Why One Man Wants These Kids To See ‘Black Panther’ And What He’s Doing To Make It Happen

"You can’t dream about becoming something unless you’ve seen it."

There's a massive amount of hype surrounding Marvel's upcoming Black Panther movie — and rightly so. While not everyone is lucky enough to afford to see the beauty of Wakanda at the cinema, one New York City resident has made sure that underprivileged children are able to see this diverse film on the big screen for the most profound reason.


"I knew that I wanted to do something for Black Panther because inclusion and representation are of the utmost importance to me," Frederick Joseph told A Plus. Joseph is the man behind the viral GoFundMe page you've probably seen trending everywhere, raising money for the Boys and Girls Club of Harlem — and other clubs around the country — to see the Chadwick Boseman-starring flick. This, as you'll recall, is similar to how Chance the Rapper helped kids see Get Out, as well as how an inspiring teen and Octavia Spencer ensured that kids got to see Hidden Figures.

"I feel as though they are very honestly the fuel that drives dreams. You can't dream about becoming something unless you've seen it. You can't have a wild dream unless you believe in it," Joseph added. "So, for me, having a movie like Black Panther — where you have not only a Black superhero but a Black king who is guarded by an all-African female guard of the fiercest warriors in the country, in what's the most technically advanced place in the world — it's just a phenomenal story and it's important that kids see that and see themselves in that role."

Photo via Disney/Marvel Studios

Joseph, a 28-year-old marketing consultant, revealed he chose to give to the Boys and Girls Club of Harlem because of their "steadfast" dedication to doing great work for decades and for the fact that they're name is "synonymous" with helping underprivileged children — and, for the Harlem branch specifically, underprivileged children of color. 

"It's so important that these kids believe in themselves," Joseph explained, also calling out films like recent Pixar darling Coco, the upcoming female-fronted Captain Marvel, and 2017's smash hit Wonder Woman. Movies like these, he notes, help show children what is possible and what they can achieve. "It's not about someone telling you what you can be, it's about believing that you can be anything you want to be."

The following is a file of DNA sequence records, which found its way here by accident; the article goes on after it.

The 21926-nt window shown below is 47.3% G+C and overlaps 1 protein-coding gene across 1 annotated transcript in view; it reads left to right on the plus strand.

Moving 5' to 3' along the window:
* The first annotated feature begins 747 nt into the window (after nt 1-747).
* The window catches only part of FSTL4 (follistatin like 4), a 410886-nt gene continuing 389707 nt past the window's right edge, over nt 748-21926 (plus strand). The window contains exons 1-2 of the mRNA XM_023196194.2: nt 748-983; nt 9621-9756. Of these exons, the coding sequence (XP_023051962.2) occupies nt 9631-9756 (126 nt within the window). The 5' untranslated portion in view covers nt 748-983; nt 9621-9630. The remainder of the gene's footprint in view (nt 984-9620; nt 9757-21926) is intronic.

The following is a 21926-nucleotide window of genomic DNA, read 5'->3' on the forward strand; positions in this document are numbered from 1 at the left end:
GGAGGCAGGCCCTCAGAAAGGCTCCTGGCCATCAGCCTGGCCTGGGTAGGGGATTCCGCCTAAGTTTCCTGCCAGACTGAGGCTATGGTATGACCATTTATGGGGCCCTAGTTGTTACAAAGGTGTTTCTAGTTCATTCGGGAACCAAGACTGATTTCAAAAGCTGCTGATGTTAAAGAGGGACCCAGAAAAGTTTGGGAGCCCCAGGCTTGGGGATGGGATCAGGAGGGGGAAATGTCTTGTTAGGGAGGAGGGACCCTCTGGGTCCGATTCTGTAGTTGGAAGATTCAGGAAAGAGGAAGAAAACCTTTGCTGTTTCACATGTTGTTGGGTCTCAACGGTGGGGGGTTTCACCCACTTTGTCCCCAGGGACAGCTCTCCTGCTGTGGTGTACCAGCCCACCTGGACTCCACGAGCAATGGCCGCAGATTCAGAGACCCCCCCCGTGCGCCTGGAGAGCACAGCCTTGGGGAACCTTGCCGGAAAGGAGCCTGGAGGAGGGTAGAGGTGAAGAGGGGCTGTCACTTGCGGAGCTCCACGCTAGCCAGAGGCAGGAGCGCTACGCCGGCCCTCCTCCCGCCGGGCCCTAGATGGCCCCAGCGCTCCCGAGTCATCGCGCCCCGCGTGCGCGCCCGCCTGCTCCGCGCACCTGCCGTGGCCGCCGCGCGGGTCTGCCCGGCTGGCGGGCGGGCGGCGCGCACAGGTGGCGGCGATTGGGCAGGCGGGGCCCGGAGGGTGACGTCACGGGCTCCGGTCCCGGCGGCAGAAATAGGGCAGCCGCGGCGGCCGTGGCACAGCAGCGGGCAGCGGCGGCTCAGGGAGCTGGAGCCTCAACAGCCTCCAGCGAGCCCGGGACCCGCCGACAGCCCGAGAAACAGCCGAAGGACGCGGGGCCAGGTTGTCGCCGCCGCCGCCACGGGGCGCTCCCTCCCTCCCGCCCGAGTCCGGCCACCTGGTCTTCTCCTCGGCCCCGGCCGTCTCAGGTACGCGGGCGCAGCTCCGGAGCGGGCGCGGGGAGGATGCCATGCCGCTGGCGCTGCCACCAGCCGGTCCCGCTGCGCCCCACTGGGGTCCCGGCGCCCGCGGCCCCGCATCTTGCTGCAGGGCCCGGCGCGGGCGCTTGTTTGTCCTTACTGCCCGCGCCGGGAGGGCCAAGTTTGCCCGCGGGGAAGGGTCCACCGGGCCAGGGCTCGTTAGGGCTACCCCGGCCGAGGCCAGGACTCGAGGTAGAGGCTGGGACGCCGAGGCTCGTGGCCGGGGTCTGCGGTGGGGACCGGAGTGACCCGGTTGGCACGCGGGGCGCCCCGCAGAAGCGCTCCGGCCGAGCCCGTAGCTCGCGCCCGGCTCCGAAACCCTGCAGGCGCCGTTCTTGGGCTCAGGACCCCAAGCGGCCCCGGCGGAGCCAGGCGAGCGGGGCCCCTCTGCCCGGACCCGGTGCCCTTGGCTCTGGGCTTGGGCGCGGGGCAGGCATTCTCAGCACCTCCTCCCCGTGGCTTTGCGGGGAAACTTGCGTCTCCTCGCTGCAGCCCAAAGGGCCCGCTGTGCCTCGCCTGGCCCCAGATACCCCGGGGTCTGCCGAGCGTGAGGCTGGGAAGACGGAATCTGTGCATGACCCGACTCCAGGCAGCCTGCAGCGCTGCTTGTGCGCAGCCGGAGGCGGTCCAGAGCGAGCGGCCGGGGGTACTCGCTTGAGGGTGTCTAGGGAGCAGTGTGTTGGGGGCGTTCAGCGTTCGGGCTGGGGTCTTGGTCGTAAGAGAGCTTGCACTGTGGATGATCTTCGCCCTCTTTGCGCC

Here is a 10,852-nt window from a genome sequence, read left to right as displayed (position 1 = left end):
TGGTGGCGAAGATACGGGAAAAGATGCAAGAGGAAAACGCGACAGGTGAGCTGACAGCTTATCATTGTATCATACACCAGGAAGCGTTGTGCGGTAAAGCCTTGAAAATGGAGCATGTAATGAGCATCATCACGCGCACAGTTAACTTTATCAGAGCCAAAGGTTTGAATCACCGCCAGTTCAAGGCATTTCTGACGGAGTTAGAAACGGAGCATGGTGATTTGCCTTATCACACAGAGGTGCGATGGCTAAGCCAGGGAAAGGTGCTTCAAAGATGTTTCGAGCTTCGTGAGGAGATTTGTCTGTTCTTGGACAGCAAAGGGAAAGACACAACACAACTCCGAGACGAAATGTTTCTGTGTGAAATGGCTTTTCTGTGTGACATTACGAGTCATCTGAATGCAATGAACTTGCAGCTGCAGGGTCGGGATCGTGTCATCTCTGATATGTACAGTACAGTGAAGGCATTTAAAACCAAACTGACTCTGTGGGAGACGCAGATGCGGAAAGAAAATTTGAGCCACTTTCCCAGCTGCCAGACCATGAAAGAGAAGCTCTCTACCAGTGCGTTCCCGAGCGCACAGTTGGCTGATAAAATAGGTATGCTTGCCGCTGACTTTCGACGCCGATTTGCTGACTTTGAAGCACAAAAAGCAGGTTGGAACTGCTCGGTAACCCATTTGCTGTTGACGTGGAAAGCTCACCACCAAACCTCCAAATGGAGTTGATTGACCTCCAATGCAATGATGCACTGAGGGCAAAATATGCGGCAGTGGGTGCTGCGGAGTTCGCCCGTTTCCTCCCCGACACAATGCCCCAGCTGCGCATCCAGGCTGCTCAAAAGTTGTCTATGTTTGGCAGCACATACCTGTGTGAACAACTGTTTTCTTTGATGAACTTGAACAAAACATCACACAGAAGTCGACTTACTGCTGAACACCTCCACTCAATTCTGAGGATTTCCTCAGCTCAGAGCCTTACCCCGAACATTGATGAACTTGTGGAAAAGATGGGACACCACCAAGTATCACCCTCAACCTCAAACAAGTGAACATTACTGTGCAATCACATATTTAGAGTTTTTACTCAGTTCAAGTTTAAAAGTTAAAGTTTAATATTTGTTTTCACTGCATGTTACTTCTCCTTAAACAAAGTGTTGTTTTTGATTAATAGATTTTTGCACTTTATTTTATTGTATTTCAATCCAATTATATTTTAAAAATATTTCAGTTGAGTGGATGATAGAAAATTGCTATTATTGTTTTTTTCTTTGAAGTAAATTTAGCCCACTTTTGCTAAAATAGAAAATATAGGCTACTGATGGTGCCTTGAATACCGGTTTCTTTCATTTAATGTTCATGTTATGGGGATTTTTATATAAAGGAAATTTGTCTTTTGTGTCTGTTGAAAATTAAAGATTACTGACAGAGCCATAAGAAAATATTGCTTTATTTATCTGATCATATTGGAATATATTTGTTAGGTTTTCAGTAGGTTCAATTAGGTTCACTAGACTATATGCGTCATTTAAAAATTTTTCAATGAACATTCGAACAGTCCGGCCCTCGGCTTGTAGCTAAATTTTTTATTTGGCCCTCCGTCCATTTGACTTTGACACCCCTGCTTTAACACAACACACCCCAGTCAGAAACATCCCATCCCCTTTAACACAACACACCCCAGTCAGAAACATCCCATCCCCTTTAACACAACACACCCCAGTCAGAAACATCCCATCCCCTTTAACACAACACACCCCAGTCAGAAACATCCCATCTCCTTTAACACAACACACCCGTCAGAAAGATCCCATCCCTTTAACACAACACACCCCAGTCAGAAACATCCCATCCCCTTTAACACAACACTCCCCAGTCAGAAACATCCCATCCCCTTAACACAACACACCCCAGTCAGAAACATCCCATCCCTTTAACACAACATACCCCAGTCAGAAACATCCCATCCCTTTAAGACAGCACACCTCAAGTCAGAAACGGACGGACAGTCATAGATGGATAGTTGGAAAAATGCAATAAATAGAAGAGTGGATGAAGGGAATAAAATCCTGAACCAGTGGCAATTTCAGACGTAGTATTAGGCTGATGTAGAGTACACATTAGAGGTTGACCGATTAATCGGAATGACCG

With the money raised — Joseph's GoFundMe has garnered more than $35,000 with an original goal of $10,000 — many underprivileged children in Harlem, as well as all around the nation, will get to see Black Panther. With the campaign going viral, Joseph was able to partner with GoFundMe for the #BlackPantherChallenge to spread the love (and money) around.

"Honestly, it's been a humbling experience," Joseph continued. "I'm so happy and overwhelmed by the support that I decided it was time to do something bigger — something that can affect even more communities on a national level. It's important that all these kids go and see the film and see other films that are coming out and see themselves represented there."

Photo via Disney/Marvel Studios

The first 10 accounts created with a unique link from Joseph's campaign will be given $100 from GoFundMe to start raising money for needy kids in their area, thereby spreading Joseph's idea and helping to keep the conversation around representation going all across the country.

As for the fact that Black Panther is more than a month away — it comes out nationwide on February 16 — and is already breaking records as the best-selling Marvel movie of all time in regards to pre-sale tickets, Joseph isn't surprised in the least. After all, we've seen similar things happen lately with diverse films like the aforementioned Hidden Figures and Get Out as well as Girls Trip, just to name a few.

"It's a moment in time, it truly is. Not just for representation and inclusion, but for showing that telling stories for underrepresented groups is not only important not just from the things I've been talking about but also as a money-making engine — and this showed it," Joseph added. "We come out and we support — this has been shown."


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